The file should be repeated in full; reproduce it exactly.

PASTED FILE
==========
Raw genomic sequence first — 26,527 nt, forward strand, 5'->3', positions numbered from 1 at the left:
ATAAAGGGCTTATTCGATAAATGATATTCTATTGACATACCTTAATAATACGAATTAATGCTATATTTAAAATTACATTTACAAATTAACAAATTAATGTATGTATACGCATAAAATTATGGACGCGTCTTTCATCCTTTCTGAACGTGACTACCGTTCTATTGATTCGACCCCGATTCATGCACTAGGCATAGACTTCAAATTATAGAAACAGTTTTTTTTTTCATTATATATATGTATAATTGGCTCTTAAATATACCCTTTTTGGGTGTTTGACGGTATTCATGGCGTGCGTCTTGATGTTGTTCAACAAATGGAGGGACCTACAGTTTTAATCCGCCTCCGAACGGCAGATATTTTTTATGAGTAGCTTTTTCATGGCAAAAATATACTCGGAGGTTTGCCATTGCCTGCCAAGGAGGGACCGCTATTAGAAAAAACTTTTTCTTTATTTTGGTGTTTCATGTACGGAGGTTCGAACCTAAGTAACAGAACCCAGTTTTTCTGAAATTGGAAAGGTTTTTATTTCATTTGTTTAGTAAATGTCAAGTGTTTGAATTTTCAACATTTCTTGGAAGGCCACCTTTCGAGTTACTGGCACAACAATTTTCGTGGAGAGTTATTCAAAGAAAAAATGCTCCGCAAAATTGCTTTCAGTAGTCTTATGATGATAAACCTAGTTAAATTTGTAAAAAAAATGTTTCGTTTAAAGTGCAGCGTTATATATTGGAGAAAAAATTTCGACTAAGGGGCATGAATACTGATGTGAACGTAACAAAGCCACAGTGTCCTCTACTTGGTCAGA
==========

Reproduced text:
Raw genomic sequence first — 26,527 nt, forward strand, 5'->3', positions numbered from 1 at the left:
ATAAAGGGCTTATTCGATAAATGATATTCTATTGACATACCTTAATAATACGAATTAATGCTATATTTAAAATTACATTTACAAATTAACAAATTAATGTATGTATACGCATAAAATTATGGACGCGTCTTTCATCCTTTCTGAACGTGACTACCGTTCTATTGATTCGACCCCGATTCATGCACTAGGCATAGACTTCAAATTATAGAAACAGTTTTTTTTTTCATTATATATATGTATAATTGGCTCTTAAATATACCCTTTTTGGGTGTTTGACGGTATTCATGGCGTGCGTCTTGATGTTGTTCAACAAATGGAGGGACCTACAGTTTTAATCCGCCTCCGAACGGCAGATATTTTTTATGAGTAGCTTTTTCATGGCAAAAATATACTCGGAGGTTTGCCATTGCCTGCCAAGGAGGGACCGCTATTAGAAAAAACTTTTTCTTTATTTTGGTGTTTCATGTACGGAGGTTCGAACCTAAGTAACAGAACCCAGTTTTTCTGAAATTGGAAAGGTTTTTATTTCATTTGTTTAGTAAATGTCAAGTGTTTGAATTTTCAACATTTCTTGGAAGGCCACCTTTCGAGTTACTGGCACAACAATTTTCGTGGAGAGTTATTCAAAGAAAAAATGCTCCGCAAAATTGCTTTCAGTAGTCTTATGATGATAAACCTAGTTAAATTTGTAAAAAAAATGTTTCGTTTAAAGTGCAGCGTTATATATTGGAGAAAAAATTTCGACTAAGGGGCATGAATACTGATGTGAACGTAACAAAGCCACAGTGTCCTCTACTTGGTCAGA